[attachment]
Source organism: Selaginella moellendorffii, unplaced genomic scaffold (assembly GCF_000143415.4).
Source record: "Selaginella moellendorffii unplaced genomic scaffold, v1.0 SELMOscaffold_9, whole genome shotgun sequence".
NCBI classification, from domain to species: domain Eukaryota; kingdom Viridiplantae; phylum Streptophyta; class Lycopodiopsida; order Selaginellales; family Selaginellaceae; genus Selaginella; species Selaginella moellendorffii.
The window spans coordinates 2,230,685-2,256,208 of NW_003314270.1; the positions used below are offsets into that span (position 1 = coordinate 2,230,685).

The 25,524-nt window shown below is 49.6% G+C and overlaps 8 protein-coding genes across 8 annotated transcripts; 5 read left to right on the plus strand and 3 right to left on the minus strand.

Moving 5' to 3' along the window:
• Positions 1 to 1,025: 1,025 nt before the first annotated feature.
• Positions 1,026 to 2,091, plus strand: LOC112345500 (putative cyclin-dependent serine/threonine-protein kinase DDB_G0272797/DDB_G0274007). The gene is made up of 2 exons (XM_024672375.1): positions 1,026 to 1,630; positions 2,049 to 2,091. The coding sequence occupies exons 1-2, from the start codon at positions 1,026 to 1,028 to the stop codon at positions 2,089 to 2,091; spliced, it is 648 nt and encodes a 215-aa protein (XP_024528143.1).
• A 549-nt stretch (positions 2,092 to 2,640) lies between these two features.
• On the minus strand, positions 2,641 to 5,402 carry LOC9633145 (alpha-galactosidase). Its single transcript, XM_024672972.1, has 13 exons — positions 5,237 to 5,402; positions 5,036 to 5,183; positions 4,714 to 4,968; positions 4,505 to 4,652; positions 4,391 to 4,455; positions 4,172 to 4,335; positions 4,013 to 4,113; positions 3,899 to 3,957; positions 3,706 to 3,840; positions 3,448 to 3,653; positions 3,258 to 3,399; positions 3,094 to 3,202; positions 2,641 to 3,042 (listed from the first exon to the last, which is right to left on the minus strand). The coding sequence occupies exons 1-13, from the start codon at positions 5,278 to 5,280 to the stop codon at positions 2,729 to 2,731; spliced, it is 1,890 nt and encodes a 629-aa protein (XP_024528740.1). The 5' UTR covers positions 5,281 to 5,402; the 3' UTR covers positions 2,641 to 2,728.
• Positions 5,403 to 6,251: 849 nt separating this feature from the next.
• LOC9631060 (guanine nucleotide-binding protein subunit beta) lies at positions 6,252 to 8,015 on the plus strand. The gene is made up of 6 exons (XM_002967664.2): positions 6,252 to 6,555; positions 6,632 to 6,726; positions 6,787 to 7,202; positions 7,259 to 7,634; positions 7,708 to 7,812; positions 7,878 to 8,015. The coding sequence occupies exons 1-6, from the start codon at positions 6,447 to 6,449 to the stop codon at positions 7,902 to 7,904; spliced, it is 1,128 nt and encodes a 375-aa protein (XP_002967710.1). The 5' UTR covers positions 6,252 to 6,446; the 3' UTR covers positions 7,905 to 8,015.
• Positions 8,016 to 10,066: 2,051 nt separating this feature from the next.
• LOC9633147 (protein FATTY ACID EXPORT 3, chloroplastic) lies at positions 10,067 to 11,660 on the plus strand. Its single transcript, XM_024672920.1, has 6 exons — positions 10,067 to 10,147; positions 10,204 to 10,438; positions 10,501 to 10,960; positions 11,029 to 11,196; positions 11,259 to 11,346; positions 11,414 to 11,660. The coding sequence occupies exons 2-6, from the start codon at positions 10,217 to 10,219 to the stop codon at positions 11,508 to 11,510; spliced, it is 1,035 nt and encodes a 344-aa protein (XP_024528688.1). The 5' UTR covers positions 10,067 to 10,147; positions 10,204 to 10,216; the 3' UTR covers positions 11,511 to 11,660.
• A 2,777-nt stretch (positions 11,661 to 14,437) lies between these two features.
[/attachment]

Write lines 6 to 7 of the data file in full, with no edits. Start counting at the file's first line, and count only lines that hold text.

Moving 5' to 3' along the window:
• Positions 1 to 1,025: 1,025 nt before the first annotated feature.